All Students Are Successful

When parts are too hard or too easy, it’s possible to change them. Students know the backup and bass line. There are some first-year players in a third-year group. These students can play a part that stays out of the way of the more experienced players. I have two or three new beginners in the orchestra this year. I’ve given them simpler parts so they can still be part of the experience. They are playing the part they can play, not faking the part they can’t play.

Flexible Fiddling has exceeded my expectations. I am thrilled I wrote this out for students at this early level in their playing. They will always remember how much fun they had making music!

YouTube video
About the author:

Jenny B. Peters holding a fiddleNAfME retired member Jenny B. Peters’s mission is to guide people to find their inner musical selves. She is a sought-after clinician, composer, and creative musician. She composes music, offers music courses, and teaches privately.

Jenny composes and arranges for string orchestras. She teaches piano, violin, viola, ukulele, and improvisation from her home studio. She is an accompanist and chamber-music coach.

Many of Jenny’s former students have gone on to successful music careers. Jenny’s main joy is in teaching people from diverse backgrounds to love music. Whether it’s violin, viola, ukulele, or piano, Jenny delights in showing students how music works. And how they can improve at music when they put in the effort.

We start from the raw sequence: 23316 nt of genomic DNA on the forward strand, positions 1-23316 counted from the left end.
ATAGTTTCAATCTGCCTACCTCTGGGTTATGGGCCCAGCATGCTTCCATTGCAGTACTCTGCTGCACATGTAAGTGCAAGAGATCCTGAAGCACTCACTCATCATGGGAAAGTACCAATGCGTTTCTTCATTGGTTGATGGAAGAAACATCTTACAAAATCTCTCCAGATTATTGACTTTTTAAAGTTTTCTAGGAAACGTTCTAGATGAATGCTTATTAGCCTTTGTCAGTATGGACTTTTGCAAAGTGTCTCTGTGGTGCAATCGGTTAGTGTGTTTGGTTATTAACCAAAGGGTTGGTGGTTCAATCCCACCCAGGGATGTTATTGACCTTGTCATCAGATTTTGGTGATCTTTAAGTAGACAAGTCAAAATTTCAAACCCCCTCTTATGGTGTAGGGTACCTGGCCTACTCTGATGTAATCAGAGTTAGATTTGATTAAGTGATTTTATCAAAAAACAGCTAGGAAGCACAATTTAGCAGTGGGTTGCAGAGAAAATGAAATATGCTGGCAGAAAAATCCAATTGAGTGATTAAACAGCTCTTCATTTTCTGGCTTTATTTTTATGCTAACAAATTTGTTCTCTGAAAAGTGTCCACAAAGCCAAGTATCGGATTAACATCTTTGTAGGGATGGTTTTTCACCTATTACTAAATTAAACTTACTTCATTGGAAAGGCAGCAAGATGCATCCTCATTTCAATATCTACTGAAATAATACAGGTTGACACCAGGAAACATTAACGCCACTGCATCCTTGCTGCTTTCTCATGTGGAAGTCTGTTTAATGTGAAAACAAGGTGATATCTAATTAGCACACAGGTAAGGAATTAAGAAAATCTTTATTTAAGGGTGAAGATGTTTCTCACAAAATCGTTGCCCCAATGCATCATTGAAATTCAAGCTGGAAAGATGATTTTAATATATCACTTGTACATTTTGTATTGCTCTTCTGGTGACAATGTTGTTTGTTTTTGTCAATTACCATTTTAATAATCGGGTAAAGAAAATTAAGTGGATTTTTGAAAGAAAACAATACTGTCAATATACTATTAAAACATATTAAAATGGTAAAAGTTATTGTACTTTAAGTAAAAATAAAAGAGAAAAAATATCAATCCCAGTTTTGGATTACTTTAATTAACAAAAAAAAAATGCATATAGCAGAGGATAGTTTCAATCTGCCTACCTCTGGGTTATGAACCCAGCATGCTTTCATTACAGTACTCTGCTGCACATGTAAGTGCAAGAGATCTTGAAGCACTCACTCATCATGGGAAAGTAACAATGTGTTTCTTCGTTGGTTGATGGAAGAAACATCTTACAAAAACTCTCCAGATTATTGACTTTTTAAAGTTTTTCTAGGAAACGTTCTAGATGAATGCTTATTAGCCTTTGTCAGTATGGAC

Jenny and her sister, Rebecca Bogart, created the unique pedagogy of Ukulele for All, released by Kjos Publishing. Jenny and Rebecca are also the authors of the Amazon best-selling 21 Songs in 6 Days series of ukulele books. Jenny is a popular YouTube ukulele personality. She is a sought-after clinician for music educators in learning to teach ukulele. She has been a guest clinician for All-State Music Educator Conferences in Illinois and Arizona.

Jenny recently retired from a successful public school orchestra program in Skokie, Illinois. Before that she taught Elementary General Music for ten years. She has served on the faculties of Lake Forest College and the College of Lake County. She taught piano, violin, and chamber music at the Music Institute of Chicago.

Jenny holds a Master of Music in Piano Performance from the University of Illinois. She holds a Bachelor of Music in Piano Performance from the University of Washington. She earned her teacher’s certification from Trinity International University. These educational credentials allow her to share her passion for music with students of all backgrounds.

Did this blog spur new ideas for your music program? Share them on Amplify! Interested in reprinting this article? Please review the reprint guidelines.

The National Association for Music Education (NAfME) provides a number of forums for the sharing of information and opinion, including blogs and postings on our website, articles and columns in our magazines and journals, and postings to our Amplify member portal. Unless specifically noted, the views expressed in these media do not necessarily represent the policy or views of the Association, its officers, or its employees.

April 2024 Teaching Music

Published Date

November 16, 2023


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November 16, 2023. © National Association for Music Education (NAfME.org)